The study findings were published in the peer reviewed journal: Blood Advances. https://ashpublications.org/bloodadvances/article/4/23/6051/474421/Evidence-of-thrombotic-microangiopathy-in-children
 
Lead researcher, Dr David Teachey, MD, an oncologist and hematologist at Children's Hospital of Philadelphia in Pennsylvania said that alarmingly a high proportion of the children in the study met the clinical criteria for thrombotic microangiopathy (TMA).
 
He warned that even children with a mild or asymptomatic case of COVID-19 might have TMA, with potential risk to their long-term health and also in their adult life.
 
One proposed mechanism for SARS-CoV-2–mediated TMA is via complement activation.  https://pubmed.ncbi.nlm.nih.gov/32271624/
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https://pubmed.ncbi.nlm.nih.gov/32733003/
 
https://pubmed.ncbi.nlm.nih.gov/32759504/
 
https://pubmed.ncbi.nlm.nih.gov/32877502/
 
Complement dysregulation results in unregulated formation of the C5b9 membrane attack complex, leading to the clinical manifestations of TMA.
 
Soluble C5b9 (sC5b9) is a clinically available biomarker and has been implicated as an indicator of severity in hematopoietic stem cell transplant–associated TMA (HSCT-TMA), as patients with markedly elevated sC5b9 have increased mortalityhttps://pubmed.ncbi.nlm.nih.gov/24876561/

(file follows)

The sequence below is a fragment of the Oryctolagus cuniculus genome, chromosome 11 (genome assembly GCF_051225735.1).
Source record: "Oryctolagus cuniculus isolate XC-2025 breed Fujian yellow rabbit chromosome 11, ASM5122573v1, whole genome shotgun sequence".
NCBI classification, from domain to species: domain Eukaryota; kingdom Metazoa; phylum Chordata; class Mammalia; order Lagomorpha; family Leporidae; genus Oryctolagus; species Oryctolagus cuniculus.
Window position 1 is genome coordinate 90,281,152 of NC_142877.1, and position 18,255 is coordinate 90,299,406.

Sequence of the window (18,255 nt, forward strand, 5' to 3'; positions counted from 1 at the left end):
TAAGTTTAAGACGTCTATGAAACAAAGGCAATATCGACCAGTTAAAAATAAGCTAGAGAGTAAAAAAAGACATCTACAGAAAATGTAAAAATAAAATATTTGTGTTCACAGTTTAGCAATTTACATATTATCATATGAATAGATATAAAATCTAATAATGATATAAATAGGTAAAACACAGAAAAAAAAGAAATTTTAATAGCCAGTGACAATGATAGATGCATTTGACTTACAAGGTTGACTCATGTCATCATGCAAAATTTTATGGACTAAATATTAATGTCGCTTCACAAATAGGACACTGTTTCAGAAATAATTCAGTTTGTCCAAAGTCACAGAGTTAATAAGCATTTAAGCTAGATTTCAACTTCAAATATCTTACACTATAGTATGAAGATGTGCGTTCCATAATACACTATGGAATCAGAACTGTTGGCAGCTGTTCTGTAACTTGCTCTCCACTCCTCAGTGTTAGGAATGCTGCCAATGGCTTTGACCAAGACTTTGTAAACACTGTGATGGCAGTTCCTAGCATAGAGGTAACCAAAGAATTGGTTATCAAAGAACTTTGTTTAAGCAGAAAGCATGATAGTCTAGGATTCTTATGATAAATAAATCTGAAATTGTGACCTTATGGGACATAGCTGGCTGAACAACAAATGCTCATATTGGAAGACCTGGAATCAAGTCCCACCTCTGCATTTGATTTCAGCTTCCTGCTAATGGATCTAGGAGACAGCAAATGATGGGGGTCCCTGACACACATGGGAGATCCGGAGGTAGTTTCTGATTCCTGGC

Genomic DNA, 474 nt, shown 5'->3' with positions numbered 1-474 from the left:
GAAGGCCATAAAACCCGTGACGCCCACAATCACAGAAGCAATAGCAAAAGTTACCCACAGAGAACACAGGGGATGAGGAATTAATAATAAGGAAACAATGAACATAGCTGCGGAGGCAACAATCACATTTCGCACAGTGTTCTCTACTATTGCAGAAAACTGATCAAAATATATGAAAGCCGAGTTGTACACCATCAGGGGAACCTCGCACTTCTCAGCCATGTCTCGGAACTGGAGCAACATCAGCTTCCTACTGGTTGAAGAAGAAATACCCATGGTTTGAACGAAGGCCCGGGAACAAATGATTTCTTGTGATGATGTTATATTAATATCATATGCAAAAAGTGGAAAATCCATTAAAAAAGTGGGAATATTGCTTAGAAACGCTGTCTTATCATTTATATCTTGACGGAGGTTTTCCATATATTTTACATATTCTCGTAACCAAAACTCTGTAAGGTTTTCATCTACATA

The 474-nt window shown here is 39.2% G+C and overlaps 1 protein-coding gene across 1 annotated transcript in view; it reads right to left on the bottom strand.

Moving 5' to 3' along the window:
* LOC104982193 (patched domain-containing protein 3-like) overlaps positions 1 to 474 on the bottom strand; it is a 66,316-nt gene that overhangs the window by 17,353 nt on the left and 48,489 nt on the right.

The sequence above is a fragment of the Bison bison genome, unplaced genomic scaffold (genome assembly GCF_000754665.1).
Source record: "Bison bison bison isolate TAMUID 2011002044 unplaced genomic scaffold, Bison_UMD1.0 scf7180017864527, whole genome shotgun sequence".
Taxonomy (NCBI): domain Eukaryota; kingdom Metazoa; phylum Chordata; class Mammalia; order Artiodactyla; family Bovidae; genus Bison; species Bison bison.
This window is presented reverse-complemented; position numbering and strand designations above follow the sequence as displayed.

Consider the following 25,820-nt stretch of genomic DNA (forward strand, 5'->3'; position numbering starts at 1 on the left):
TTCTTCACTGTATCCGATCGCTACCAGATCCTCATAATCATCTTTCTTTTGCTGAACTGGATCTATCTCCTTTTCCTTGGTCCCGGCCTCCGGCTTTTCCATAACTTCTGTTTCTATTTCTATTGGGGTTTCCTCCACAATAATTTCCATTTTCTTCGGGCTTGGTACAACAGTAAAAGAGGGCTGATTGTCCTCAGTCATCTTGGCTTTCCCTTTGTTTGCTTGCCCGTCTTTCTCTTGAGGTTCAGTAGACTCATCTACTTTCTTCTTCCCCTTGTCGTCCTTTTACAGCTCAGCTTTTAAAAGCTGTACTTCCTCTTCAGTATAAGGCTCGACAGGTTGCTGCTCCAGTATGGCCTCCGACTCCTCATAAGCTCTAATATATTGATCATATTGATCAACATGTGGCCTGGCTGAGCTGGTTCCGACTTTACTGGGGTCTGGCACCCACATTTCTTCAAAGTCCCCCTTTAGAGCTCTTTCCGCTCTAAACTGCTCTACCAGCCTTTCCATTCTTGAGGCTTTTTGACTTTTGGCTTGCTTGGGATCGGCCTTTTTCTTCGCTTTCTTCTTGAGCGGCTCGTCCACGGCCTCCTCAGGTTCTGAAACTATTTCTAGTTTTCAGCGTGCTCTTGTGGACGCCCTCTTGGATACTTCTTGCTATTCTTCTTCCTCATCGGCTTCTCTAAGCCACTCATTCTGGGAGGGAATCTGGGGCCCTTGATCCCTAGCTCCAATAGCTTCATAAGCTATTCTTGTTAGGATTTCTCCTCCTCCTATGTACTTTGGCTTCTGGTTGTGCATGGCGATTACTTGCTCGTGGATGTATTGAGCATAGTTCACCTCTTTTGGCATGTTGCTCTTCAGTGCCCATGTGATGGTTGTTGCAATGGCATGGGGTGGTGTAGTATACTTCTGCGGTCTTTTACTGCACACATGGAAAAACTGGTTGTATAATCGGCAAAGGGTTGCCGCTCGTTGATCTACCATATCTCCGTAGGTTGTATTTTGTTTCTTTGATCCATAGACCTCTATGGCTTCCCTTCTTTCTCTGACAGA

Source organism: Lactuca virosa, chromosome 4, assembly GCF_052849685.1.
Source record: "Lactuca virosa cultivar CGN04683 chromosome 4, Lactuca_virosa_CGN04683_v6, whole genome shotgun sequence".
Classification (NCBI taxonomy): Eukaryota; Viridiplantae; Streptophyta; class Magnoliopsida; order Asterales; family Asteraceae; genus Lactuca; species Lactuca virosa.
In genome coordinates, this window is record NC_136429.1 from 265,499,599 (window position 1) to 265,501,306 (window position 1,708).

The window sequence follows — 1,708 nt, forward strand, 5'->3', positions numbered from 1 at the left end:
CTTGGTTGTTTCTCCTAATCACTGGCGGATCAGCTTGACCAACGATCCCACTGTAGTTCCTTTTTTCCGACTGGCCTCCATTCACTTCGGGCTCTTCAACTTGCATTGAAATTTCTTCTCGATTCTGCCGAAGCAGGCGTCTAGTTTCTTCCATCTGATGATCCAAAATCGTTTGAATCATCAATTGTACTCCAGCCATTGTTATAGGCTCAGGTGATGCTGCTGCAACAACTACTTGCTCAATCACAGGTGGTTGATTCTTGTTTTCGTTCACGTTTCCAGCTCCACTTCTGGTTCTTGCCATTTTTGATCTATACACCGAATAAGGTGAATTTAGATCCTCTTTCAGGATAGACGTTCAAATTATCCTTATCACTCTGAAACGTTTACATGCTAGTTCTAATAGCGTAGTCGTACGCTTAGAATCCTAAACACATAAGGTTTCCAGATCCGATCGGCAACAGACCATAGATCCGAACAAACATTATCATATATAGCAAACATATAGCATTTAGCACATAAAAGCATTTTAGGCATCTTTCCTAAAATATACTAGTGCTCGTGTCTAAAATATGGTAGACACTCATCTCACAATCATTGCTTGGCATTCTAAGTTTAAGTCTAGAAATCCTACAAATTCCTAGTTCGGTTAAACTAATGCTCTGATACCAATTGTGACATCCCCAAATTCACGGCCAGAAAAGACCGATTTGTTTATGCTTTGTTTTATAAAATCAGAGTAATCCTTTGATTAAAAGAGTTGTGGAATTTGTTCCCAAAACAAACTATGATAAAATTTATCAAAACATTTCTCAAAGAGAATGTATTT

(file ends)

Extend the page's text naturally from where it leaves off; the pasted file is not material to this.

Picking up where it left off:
In mouse models of the related coronaviruses (SARS-CoV and Middle East respiratory syndrome coronavirus), knockout or blockade of components of the alternative complement pathway led to amelioration of severe respiratory syndromes and a decrease in cytokine production. https://pubmed.ncbi.nlm.nih.gov/29691378/
 
He told Thailand Medical News, "We cannot just assume that all children with SARS-CoV-2 infection do just fine."
 
Dr Teachey however he stressed that the finding is preliminary, its implications are uncertain, and treatments that are already available might reduce the risk.
 
It was found that typically in adults with COVID-19, endothelial cell damage to small blood vessels can result in TMA, leading to hemolytic anemia, thrombocytopenia, and sometimes organ damage. https://pubmed.ncbi.nlm.nih.gov/32343504/
 
https://pubmed.ncbi.nlm.nih.gov/32381264/
 
https://pubmed.ncbi.nlm.nih.gov/32437596/
 
https://pubmed.ncbi.nlm.nih.gov/32271624/
 
https://pubmed.ncbi.nlm.nih.gov/32733003/
 
Importantly, in children with cancer, TMA has been associated with an increased risk of severe illness late in life, such as high blood pressure, early kidney damage, or cardiovascular disease. https://pubmed.ncbi.nlm.nih.gov/25483393/
 
Dr Teachey  stressed, "It can be a harbinger of things more serious when you get to be a lot older, which is one of the reasons that we need to study it."